Building Product Companies & Social Media Influencers

May 29, 2018

An in-depth review of the top building brands in social media reveals how brand relationships with influencers is changing.

After we released our exclusive report listing the top building brands in social media, we’ve talked about a few things those top brands are doing right: how they use passion points and user-generated-content. Now, let’s look at how they use social media influencers.

Influencers are social media users who’ve established credibility and can influence their following through their authentic virtues and approach. For most people, hearing the word “influencer” brings to mind celebrities, bloggers and vloggers, and Instagrammers with millions or hundreds of thousands of followers. And it’s not entirely wrong – this was the default used by most brands, especially early adopters.

But in reality, influencers today do not need global appeal or an enormous follower count. Exactly what constitutes an influencer is changing, thanks to:

  • The proliferation of the social media landscape
  • Tighter, much-needed FTC guidelines
  • Increasing conformity of branded social content, and
  • Users’ increasing distrust in large-scale social promotions

The changing definition of “Influencer”

Actually, we see brands having better earned content results by partnering with “micro-influencers” – users with modest followings but are established in a particular niche.

An “influencer” could also be… a customer. While they wouldn’t be considered as such by traditional standards, their genuine advocacy, approachability, and expertise has just as much power to influence.

There may be no better recent example of a building brand using customers as influencers than in Milwaukee Tool’s #LightTheSite, a social media series that is a poster child example for both user-generated-content and influencers.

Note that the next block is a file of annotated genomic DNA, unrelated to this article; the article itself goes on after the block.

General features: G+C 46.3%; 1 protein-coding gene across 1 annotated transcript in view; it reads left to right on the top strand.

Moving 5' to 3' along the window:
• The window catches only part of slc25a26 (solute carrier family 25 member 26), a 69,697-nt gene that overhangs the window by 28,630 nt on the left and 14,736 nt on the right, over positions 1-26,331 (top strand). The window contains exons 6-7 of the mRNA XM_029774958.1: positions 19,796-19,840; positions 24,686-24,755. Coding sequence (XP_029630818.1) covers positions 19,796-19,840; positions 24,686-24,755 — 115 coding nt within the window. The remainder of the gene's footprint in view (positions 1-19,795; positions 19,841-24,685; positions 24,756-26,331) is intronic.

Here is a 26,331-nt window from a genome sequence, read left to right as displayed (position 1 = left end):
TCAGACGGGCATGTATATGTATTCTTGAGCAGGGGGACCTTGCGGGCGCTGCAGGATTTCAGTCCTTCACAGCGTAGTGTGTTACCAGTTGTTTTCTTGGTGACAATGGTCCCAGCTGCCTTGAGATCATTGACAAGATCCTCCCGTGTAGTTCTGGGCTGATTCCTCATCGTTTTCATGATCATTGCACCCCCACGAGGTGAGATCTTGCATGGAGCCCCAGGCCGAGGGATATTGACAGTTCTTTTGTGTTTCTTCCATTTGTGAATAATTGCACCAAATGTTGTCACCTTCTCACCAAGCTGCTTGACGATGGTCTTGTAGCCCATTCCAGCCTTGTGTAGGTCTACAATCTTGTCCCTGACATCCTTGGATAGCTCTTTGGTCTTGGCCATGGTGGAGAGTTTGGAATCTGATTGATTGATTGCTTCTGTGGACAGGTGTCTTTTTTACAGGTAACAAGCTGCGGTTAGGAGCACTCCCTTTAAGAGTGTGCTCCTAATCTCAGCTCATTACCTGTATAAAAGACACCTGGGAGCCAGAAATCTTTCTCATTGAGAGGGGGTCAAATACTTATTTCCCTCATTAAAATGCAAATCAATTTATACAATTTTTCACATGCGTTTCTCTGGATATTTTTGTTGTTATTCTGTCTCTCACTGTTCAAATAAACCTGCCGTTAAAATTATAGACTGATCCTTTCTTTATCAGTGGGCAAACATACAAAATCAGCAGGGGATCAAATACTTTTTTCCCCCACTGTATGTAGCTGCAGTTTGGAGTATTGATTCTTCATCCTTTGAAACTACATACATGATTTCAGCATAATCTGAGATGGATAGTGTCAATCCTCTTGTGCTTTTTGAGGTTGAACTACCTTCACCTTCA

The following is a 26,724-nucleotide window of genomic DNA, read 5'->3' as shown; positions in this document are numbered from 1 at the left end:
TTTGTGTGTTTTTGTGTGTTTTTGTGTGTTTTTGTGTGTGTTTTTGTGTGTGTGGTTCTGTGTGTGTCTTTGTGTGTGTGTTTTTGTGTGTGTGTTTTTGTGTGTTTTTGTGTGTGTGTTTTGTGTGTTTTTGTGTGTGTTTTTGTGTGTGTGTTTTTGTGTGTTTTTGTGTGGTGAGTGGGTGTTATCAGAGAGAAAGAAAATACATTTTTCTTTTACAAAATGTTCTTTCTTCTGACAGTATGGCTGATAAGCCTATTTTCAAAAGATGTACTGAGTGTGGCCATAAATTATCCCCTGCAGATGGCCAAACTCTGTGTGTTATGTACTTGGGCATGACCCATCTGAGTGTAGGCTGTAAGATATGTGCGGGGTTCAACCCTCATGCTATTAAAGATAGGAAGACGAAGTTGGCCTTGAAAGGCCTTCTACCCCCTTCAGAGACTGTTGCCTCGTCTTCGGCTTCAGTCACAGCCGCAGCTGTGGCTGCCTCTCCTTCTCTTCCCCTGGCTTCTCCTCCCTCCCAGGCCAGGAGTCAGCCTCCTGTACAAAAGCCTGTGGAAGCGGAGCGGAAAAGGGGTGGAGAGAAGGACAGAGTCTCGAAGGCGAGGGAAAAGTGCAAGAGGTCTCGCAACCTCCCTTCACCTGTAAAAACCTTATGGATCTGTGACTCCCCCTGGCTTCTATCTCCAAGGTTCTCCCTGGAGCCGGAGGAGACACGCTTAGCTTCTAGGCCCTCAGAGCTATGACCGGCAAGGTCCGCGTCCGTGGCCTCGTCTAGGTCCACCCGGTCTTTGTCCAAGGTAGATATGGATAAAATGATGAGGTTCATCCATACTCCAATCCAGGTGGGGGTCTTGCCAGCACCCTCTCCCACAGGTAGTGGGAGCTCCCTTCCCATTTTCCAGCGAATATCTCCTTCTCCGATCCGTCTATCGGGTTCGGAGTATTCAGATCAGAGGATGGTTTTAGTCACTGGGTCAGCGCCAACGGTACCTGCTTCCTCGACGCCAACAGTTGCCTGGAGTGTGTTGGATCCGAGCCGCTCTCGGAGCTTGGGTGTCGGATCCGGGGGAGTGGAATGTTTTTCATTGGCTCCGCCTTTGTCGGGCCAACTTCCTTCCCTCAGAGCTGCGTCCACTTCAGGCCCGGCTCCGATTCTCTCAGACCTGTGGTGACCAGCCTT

In what started out as a contest in 2016 (from what we can tell), #LightTheSite has become a mainstay in Milwaukee Tool North America’s social content mix.


They collect photos from users who’ve shared posts using the hashtag and feature that UGC across their channels. (Our blog post here has more detail on why UGC is so incredibly important.)


We noticed they recently took it a step further by partnering with Colt from @Just_Build_It_ for and Instagram takeover. With a modest Instagram following of 13,800 and 56 Facebook fans (at the time of this post), this micro-influencer, customer and Milwaukee Tool advocate was given the proverbial keys to the Instagram account of the #1 building brand in social media.



How did it go? Well, see yourself:


Since #LighttheSite was started in 2016, 779 Instagram users have joined in by using the hashtag and the social media posts curated from @Just_Build_It_. They are among the top performing posts for the company.

Of course, they also feature well-known faces, more traditional influencers, much to their community’s delight:


(That’s actor Richard Karn, or as you may remember him, Al, from Home Improvement.)

But examples like this are few and far between for Milwaukee Tool. All good things in moderation, right? Overuse of celebrities and high-profile influencers would kill the organic community spirit and engagement they’ve worked hard to build. Their marketing team wisely values the strength of their community and shared passions over the “glitz and glamour” of a famous face.